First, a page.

Online Extra: The Case of the Garrulous Yeggman

Roy Watters is a safecracker, but his business is strictly on the up-and-up. And his trade shows no signs of slowing down

A real life MacGyver, that's Roy Watters. The Pittsburgh safecracker, owner of Watters Safe & Lock, uses his wits, intuition, and some cool gadgets to open safes for clients including banks, jewelers, even the federal government.

With sophisticated alarm systems and new biometric technology, you wouldn't think there'd be a lot of work around. But safes are as popular as ever, Watters says, and he opens as many as a dozen a week. Inside, he has found family heirlooms, stacks of cash, silver, gold -- and a lot of drugs.

BusinessWeek SmallBiz contributor Jane Black recently spoke to Watters -- or Mr. Gadget, as he's known among friends. When asked the key to opening any safe in the world, Watters, with characteristic bravado, gave this combination: 74-52-24-5. The secret? Add a local area code and you get Watters' phone number. Edited excerpts of their conversation follow:

Q: How did you get interested in safecracking?


I studied locks as a child. My father was a machine-shop teacher, and like my dad, I became a machinist by trade. That helped me understand how locks are built. I've also studied locks since 1978. I know the history of the locks. And I collect and study vault locks and use the manufacturers' tolerances to be able to defeat them. I just traveled all over England and Holland visiting safe men last September. I brought back 32 locks from Europe that are now in my collection.

Q: Your collection?


Yes, I have a huge collection. I bring them home and mount them on clear Plexiglas. Then I see a whole different picture.

Q: Are your services in great demand?


Absolutely. People pass on without leaving any numbers to the safe. Combinations are lost or forgotten. And there are a lot of malfunctions.

I also do preventive maintenance. Think of it sort of like having your car inspected. You want to catch the little things before the big things happen. I also sometimes do investigations for insurance companies. I give my professional opinion to help identify how the safe was compromised. This week, I've opened half a dozen safes.

Q: What tools do you use?


I use tools like a borescope, which is a tube that uses fiber optics to let me look inside a lock the same way a doctor looks inside your heart. Instead of doing open-heart surgery, I'm doing safe surgery. I have twenty-some scopes. Each gives a different view. Some of them you can look straight. Some, when you push it in, it automatically looks 30 or 90 degrees to the right or left. I even have one where it has a trigger device, and I can view up inside, across, and back behind me.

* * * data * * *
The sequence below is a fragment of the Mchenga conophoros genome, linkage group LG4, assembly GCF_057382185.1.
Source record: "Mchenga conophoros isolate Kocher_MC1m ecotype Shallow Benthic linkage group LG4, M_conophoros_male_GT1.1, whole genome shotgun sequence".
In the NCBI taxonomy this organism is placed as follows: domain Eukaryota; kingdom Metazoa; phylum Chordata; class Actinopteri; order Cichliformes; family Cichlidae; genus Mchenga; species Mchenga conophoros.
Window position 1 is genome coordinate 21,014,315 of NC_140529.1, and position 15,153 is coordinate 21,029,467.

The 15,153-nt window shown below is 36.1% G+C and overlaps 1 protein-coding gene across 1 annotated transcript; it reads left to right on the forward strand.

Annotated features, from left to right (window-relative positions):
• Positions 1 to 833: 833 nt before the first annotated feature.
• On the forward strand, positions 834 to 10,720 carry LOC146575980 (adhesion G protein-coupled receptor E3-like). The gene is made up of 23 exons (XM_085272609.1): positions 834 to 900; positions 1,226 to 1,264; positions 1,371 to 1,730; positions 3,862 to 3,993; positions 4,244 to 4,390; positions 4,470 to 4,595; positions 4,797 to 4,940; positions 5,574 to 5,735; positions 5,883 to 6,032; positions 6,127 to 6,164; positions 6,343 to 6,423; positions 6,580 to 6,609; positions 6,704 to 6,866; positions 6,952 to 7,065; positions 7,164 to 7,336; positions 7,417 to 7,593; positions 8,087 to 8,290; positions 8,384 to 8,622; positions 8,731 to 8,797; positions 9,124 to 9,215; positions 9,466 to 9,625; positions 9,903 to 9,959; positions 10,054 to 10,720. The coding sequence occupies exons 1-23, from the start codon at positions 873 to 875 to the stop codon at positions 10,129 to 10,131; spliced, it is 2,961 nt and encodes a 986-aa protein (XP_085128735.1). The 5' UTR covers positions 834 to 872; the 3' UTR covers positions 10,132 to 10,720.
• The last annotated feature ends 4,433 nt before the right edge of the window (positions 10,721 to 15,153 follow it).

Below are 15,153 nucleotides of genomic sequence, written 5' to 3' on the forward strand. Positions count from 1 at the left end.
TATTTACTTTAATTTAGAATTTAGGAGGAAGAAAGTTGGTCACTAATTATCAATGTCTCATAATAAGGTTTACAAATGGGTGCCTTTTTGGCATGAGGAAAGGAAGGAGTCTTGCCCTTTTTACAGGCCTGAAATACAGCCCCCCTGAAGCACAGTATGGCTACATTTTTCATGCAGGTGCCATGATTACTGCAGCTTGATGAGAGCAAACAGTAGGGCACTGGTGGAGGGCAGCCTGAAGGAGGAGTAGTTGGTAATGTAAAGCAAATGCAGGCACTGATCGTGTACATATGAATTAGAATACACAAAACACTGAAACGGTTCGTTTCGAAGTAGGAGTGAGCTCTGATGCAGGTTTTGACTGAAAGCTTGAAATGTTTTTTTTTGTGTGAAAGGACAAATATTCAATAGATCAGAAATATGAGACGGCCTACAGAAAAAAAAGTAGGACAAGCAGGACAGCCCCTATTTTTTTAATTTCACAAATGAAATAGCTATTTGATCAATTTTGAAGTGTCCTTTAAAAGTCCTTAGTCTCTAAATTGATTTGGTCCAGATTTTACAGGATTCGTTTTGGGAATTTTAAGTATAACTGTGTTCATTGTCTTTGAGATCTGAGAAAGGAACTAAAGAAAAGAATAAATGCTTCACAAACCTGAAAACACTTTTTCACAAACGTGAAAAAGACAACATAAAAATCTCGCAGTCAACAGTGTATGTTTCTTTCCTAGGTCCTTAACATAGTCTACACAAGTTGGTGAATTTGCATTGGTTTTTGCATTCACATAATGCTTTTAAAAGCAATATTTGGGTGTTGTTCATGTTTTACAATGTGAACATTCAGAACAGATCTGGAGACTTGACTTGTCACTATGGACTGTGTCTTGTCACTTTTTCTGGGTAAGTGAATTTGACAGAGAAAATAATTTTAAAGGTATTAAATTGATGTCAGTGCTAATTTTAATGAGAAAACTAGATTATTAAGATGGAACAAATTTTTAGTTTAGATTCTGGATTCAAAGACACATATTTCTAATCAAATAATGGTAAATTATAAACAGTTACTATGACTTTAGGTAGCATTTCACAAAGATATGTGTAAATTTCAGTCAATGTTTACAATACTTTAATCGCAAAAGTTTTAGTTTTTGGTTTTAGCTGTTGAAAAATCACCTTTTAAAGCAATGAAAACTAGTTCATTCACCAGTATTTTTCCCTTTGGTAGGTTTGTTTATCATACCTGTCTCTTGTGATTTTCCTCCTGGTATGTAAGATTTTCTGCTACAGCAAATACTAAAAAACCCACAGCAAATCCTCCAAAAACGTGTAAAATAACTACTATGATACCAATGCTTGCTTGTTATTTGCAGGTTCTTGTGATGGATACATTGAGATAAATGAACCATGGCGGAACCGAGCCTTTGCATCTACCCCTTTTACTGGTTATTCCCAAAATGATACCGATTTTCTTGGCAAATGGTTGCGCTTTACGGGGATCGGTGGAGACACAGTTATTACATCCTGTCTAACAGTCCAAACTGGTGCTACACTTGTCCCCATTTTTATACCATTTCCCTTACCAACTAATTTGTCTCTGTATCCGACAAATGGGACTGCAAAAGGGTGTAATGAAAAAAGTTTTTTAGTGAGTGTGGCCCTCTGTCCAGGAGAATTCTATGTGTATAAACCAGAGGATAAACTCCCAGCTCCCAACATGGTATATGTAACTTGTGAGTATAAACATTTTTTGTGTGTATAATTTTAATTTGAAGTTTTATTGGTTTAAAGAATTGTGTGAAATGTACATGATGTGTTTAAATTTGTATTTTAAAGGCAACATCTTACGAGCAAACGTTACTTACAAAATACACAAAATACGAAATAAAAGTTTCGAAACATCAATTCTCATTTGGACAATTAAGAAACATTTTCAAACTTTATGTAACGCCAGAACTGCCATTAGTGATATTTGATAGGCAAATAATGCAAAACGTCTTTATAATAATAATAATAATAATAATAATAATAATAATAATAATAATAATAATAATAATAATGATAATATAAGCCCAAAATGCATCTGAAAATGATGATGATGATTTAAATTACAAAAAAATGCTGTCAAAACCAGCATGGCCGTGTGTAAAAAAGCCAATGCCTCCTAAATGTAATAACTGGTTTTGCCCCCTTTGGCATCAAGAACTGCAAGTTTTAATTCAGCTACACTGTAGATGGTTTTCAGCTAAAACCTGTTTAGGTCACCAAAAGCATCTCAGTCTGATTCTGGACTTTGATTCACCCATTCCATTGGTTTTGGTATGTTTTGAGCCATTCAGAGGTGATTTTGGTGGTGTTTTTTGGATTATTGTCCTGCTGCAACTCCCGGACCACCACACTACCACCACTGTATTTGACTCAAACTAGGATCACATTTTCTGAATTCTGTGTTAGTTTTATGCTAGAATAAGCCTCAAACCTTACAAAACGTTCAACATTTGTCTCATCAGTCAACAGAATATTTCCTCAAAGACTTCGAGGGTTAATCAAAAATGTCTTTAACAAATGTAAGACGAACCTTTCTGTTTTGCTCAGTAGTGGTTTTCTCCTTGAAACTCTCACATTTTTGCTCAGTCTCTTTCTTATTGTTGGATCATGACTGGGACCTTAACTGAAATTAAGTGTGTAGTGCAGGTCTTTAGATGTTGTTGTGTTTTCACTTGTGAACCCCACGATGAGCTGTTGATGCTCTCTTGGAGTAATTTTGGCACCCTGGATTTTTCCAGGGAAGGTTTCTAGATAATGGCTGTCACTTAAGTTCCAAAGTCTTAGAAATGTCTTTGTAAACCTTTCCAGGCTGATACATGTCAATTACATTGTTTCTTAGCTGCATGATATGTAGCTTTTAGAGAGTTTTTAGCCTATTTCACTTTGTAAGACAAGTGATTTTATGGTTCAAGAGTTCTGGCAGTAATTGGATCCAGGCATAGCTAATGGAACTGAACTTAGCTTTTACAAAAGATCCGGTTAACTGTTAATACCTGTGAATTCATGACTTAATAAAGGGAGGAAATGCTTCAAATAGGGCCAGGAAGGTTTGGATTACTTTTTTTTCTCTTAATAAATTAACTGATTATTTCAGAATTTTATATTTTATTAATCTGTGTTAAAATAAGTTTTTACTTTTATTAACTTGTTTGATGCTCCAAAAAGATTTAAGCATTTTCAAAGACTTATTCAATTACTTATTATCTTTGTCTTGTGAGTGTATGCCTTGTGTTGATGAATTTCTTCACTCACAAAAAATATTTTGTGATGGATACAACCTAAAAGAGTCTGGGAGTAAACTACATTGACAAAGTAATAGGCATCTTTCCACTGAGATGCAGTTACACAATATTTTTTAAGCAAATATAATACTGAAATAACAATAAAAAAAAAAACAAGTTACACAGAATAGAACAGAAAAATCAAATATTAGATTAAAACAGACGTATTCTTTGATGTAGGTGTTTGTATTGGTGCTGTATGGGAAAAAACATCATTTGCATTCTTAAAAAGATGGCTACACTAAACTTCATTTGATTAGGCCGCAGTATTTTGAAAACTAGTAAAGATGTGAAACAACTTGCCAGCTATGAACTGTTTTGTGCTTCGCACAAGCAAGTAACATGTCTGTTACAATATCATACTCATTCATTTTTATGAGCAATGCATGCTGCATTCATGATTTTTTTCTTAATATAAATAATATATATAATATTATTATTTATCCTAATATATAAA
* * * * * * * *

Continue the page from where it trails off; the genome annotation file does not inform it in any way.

But I also use less technical tools. Sometimes I drill a hole in a safe and look into the lock, which helps me see how to maneuver it.

Q: You must see some pretty interesting things.


I see a lot of sad things. I did a safe six months ago where the man had died of a heart attack. His wife and kids wanted to open an old supermarket safe he kept. I had to drill through the side, knock the bolts back, and roll the door back. Inside was $250,000 in cash. And I'm thinking: "Why did he put all the money in the safe and sit on it? They could have lived."

On the other hand, I see a lot of happy things. After I open a safe with all that money, you see people's faces light up. They say: "Let's get out and spend it." All of sudden, someone's driving a new Cadillac.

Q: Will technology change the safecracking business?


There will always be safes. As long as there is stuff to lock up. Safes have secured man's treasures for years. You need one in a home today. You need something that gives physical security. People think an alarm is enough, but an alarm is just a signal. We need more safecrackers. We need young people to carry on the job.

Q: In 2002 you placed second in the national safecracking contest in Reno, Nev. Are the challenges in a contest harder than in real life?


The real stuff out there is pretty tough. That's why they call them safes -- because they're tough to get in. I've had a few endurance runs. I can remember sitting in a bank in front of the door one time, and I figured I'd get up for a 10 a.m. coffee break. I told this to the guard, and she just laughed and said: "It's 4 p.m." I had been there all day.

Edited by Rod Kurtz

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